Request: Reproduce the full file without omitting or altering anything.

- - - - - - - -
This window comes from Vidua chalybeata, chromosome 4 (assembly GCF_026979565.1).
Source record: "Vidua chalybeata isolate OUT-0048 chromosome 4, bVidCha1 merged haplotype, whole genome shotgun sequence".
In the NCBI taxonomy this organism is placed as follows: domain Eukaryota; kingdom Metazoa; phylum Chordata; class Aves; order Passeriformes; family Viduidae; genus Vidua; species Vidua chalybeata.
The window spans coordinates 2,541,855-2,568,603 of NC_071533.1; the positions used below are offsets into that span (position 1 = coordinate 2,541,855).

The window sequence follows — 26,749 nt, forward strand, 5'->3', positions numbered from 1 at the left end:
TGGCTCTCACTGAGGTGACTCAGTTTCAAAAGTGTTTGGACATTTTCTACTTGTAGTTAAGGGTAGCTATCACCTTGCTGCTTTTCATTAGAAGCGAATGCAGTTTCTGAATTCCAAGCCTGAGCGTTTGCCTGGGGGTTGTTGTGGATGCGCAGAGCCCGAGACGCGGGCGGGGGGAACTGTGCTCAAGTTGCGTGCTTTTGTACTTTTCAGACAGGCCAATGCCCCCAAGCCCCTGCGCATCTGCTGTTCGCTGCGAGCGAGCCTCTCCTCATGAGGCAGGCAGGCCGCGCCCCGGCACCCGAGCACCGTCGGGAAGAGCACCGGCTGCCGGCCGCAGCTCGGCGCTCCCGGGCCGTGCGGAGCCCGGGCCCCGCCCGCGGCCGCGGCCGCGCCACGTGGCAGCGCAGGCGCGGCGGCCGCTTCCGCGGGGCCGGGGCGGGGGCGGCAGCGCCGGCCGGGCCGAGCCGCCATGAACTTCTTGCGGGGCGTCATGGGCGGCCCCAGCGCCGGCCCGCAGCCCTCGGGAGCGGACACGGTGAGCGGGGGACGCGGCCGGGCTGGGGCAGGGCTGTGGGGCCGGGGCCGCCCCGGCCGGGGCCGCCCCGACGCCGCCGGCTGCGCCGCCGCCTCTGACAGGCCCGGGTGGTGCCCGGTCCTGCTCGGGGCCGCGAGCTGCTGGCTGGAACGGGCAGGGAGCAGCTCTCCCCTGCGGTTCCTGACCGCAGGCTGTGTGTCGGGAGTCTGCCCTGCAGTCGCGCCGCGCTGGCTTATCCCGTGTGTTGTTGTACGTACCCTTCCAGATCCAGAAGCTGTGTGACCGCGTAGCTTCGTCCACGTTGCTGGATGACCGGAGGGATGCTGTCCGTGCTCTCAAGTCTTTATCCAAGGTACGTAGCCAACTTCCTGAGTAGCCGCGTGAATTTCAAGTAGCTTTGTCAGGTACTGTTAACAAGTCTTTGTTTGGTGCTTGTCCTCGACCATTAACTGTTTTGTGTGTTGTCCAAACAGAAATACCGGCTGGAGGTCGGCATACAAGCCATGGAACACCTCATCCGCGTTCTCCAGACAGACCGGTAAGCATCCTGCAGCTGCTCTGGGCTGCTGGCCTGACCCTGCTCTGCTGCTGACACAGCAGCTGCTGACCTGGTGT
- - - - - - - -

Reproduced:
This window comes from Vidua chalybeata, chromosome 4 (assembly GCF_026979565.1).
Source record: "Vidua chalybeata isolate OUT-0048 chromosome 4, bVidCha1 merged haplotype, whole genome shotgun sequence".
In the NCBI taxonomy this organism is placed as follows: domain Eukaryota; kingdom Metazoa; phylum Chordata; class Aves; order Passeriformes; family Viduidae; genus Vidua; species Vidua chalybeata.
The window spans coordinates 2,541,855-2,568,603 of NC_071533.1; the positions used below are offsets into that span (position 1 = coordinate 2,541,855).

The window sequence follows — 26,749 nt, forward strand, 5'->3', positions numbered from 1 at the left end:
TGGCTCTCACTGAGGTGACTCAGTTTCAAAAGTGTTTGGACATTTTCTACTTGTAGTTAAGGGTAGCTATCACCTTGCTGCTTTTCATTAGAAGCGAATGCAGTTTCTGAATTCCAAGCCTGAGCGTTTGCCTGGGGGTTGTTGTGGATGCGCAGAGCCCGAGACGCGGGCGGGGGGAACTGTGCTCAAGTTGCGTGCTTTTGTACTTTTCAGACAGGCCAATGCCCCCAAGCCCCTGCGCATCTGCTGTTCGCTGCGAGCGAGCCTCTCCTCATGAGGCAGGCAGGCCGCGCCCCGGCACCCGAGCACCGTCGGGAAGAGCACCGGCTGCCGGCCGCAGCTCGGCGCTCCCGGGCCGTGCGGAGCCCGGGCCCCGCCCGCGGCCGCGGCCGCGCCACGTGGCAGCGCAGGCGCGGCGGCCGCTTCCGCGGGGCCGGGGCGGGGGCGGCAGCGCCGGCCGGGCCGAGCCGCCATGAACTTCTTGCGGGGCGTCATGGGCGGCCCCAGCGCCGGCCCGCAGCCCTCGGGAGCGGACACGGTGAGCGGGGGACGCGGCCGGGCTGGGGCAGGGCTGTGGGGCCGGGGCCGCCCCGGCCGGGGCCGCCCCGACGCCGCCGGCTGCGCCGCCGCCTCTGACAGGCCCGGGTGGTGCCCGGTCCTGCTCGGGGCCGCGAGCTGCTGGCTGGAACGGGCAGGGAGCAGCTCTCCCCTGCGGTTCCTGACCGCAGGCTGTGTGTCGGGAGTCTGCCCTGCAGTCGCGCCGCGCTGGCTTATCCCGTGTGTTGTTGTACGTACCCTTCCAGATCCAGAAGCTGTGTGACCGCGTAGCTTCGTCCACGTTGCTGGATGACCGGAGGGATGCTGTCCGTGCTCTCAAGTCTTTATCCAAGGTACGTAGCCAACTTCCTGAGTAGCCGCGTGAATTTCAAGTAGCTTTGTCAGGTACTGTTAACAAGTCTTTGTTTGGTGCTTGTCCTCGACCATTAACTGTTTTGTGTGTTGTCCAAACAGAAATACCGGCTGGAGGTCGGCATACAAGCCATGGAACACCTCATCCGCGTTCTCCAGACAGACCGGTAAGCATCCTGCAGCTGCTCTGGGCTGCTGGCCTGACCCTGCTCTGCTGCTGACACAGCAGCTGCTGACCTGGTGT